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Sprint Nextel Suffers Fifth Straight Quarter of Losses

By Jennifer LeClaire E-Commerce Times ECT News Network
Oct 26, 2006 11:18 AM PT

Blaming high churn rates and merger-related costs, Sprint-Nextel, the third-largest mobile phone operator, reported its fifth straight quarter of profit losses.

Sprint Nextel Suffers Fifth Straight Quarter of Losses

Net income from continuing operations declined to US$247 million, or 8 cents a share, from $363 million, or 12 cents, a year ago. Revenues were the bright spot for Sprint-Nextel. The combination yielded revenue increases of 34 percent, generating $10.5 billion for the quarter ended Sept. 30.

Costs related to the purchase of Nextel Communications drove profits lower, the company said. Excluding charges of 2 cents a share for special items and 22 cents a share for merger and aquisition-related amortization costs, earnings were 32 cents a share for the quarter.

High Churn Rates

Churn rates also hurt the company during the period. Sprint reported a loss of 188,000 customers with monthly contracts. That yielded a churn rate of 2.4 percent, up from 2.1 percent in the second quarter. However, the bleeding was not as bad as some had predicted. Some analysts expected Sprint to lose 200,000 customers.

The news helped Sprint's stock. Markets responded with a $1.09, or 6 percent, increase in share prices in early morning trading on the New York Stock Exchange. On Wednesday, Sprint shares were down 16 percent on the year.

"Investors are looking for a story about the future that doesn't hold a lot of downside risk. A stock like Sprint is in a sector that's done very well. It's a company that's trying to make a turnaround and the bad news wasn't as bad as people had feared," Marc Pado, an analyst with Cantor Fitzgerald, told the E-Commerce Times. "That's what investors are looking for."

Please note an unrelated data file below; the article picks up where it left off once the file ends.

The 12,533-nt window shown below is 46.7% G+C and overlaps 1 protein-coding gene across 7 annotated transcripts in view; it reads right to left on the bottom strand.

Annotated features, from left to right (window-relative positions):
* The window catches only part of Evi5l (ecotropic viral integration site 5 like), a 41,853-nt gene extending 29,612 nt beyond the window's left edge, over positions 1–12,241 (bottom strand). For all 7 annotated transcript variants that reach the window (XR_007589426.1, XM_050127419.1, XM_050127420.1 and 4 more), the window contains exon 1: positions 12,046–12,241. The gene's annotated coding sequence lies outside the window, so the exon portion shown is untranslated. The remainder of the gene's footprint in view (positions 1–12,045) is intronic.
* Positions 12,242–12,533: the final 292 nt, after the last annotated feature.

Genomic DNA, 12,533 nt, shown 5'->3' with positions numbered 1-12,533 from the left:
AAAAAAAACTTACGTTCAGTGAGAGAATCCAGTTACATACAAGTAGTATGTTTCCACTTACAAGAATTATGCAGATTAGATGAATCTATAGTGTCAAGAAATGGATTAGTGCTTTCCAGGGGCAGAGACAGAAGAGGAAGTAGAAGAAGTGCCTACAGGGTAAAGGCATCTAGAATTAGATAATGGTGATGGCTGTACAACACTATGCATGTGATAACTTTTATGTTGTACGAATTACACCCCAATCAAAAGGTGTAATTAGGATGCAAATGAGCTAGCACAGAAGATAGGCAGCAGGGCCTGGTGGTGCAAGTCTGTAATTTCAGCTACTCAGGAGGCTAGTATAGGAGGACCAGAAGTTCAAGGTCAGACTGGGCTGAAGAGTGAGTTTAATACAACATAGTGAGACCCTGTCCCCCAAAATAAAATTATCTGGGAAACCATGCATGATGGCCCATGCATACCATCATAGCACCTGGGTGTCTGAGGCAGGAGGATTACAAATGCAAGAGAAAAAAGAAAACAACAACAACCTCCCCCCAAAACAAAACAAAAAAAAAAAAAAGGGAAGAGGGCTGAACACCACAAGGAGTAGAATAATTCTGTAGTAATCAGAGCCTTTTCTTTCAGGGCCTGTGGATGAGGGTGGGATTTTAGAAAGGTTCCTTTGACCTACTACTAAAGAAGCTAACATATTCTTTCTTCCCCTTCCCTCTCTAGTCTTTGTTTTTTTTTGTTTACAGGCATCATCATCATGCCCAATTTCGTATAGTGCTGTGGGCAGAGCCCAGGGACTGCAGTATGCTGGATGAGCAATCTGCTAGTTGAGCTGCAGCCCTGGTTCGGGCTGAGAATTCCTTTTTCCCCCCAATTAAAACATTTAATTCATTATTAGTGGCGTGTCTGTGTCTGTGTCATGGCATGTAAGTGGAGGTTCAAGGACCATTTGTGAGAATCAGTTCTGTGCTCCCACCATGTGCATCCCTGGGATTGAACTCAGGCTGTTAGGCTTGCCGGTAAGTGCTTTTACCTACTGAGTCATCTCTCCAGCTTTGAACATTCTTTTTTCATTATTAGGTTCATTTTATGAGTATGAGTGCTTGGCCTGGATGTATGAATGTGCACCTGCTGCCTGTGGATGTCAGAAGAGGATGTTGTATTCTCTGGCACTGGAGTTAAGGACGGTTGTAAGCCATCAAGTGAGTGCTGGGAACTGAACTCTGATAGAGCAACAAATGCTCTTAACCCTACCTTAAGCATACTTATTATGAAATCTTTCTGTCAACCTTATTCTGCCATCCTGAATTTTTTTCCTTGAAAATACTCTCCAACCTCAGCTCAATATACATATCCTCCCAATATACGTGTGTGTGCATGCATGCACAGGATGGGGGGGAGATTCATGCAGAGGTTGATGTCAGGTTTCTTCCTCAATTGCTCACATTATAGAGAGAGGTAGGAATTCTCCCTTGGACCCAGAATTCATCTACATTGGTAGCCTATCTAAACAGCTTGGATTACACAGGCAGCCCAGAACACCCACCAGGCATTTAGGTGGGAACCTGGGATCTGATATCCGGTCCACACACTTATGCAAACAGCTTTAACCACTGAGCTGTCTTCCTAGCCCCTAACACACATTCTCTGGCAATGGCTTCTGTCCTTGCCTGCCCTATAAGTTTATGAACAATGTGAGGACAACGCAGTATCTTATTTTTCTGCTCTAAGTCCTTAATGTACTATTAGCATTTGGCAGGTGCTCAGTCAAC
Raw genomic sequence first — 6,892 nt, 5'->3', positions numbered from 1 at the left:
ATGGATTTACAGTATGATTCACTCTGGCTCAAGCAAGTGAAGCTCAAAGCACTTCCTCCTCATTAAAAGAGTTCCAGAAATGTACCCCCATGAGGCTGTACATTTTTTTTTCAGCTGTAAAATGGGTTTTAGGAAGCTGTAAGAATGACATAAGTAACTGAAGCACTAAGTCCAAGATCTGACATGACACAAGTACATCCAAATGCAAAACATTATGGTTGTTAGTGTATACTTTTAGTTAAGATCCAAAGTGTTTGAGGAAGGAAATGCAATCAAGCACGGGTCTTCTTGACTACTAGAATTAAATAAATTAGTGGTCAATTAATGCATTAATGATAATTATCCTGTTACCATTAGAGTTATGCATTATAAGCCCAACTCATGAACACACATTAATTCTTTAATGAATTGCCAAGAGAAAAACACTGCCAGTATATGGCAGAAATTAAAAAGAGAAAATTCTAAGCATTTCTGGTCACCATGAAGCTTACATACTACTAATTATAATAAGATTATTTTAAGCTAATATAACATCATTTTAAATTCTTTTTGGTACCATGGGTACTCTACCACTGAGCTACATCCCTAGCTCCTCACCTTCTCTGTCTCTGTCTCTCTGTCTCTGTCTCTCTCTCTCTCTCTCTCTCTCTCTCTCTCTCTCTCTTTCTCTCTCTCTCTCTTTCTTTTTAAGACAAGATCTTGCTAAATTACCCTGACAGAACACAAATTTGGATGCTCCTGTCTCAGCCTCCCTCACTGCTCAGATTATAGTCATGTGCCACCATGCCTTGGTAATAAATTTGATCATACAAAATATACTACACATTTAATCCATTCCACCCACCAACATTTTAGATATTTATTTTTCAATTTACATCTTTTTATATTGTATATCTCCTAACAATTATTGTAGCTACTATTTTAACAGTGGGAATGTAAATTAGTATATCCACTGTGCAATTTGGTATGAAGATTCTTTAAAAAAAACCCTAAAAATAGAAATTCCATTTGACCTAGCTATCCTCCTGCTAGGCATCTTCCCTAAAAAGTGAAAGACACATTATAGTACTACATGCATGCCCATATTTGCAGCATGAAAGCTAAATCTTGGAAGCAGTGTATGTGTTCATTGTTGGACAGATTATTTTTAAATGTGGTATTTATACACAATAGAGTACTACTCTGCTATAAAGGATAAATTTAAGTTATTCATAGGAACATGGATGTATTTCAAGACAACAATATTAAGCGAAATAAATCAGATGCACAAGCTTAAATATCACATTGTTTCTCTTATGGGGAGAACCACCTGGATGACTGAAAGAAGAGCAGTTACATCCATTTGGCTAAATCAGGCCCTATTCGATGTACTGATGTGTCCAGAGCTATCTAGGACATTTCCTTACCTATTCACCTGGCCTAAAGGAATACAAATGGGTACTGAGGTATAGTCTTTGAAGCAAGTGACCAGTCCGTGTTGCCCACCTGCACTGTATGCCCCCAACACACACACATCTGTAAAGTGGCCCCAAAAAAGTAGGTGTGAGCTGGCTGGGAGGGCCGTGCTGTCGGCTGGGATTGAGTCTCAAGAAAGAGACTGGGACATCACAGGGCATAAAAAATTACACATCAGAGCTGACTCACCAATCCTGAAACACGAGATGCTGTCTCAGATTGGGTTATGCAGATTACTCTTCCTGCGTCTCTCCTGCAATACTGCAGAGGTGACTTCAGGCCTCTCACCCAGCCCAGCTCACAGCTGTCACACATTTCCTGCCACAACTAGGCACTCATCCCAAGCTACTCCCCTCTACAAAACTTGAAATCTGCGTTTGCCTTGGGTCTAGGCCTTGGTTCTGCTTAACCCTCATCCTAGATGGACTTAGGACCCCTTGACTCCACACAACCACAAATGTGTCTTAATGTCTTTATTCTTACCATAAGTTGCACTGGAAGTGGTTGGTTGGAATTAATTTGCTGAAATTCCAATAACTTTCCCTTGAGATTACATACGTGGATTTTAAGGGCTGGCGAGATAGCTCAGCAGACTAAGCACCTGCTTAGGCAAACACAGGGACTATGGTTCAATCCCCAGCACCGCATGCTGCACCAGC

Heavy Competition

Overall, Sprint said it signed up 233,000 new subscribers for the quarter. Sprint-Nextel's total subscriber base is now 51.9 million. The company said it plans to improve advertising, tighten credit requirements and keep investing in its networks to grab market share from rivals Cingular and Verizon Wireless.

By comparison, Cingular added 1.4 million customers in the quarter to secure its position as the leading wireless provider. Cingular nearly quadrupled profits for the second straight quarter as a result. Cingular boasts 58.7 million customers with a churn rate of 1.8 percent.

Verizon Wireless, the second-largest wireless provider, is reporting earnings on Oct. 30. Analysts expect the company to report 1.75 million new customers in the quarter. Verizon had 54.8 million subscribers at the end of the second quarter.

Looking Ahead

Looking ahead, Sprint expects sales for the year to be about $41 billion, and full-year operating income to total between $12.6 billion to $12.9 billion. Sprint cut the latter forecast from $13 billion on Aug. 3.

The cut is blamed, in part, on declining average revenue from monthly contract subscribers, which fell to $61 from $62 in the second quarter. Still, it's more than Cingular's $49.76, and some analysts are bullish on Sprint stock.

"Sometimes the story goes beyond just the story of the company itself and speaks to the risk to the industry. When you look at AT&T and Verizon, you see that the risk to the industry isn't really there. So Sprint may be the dog of the group, but it's probably done getting kicked around and on the road to recovery," Pado predicted.

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How do you feel about government regulation of the U.S. tech industry?
Big tech companies are abusing their monopoly power and must be reined in.
Stronger regulations to protect consumer data definitely are needed.
Regulations stifle innovation and should be kept to the barest minimum.
Over-regulation could give China and other nations an unfair advantage.
Outdated antitrust laws should be updated prior to serious regulatory efforts.
Tech companies should regulate themselves to avoid government intervention.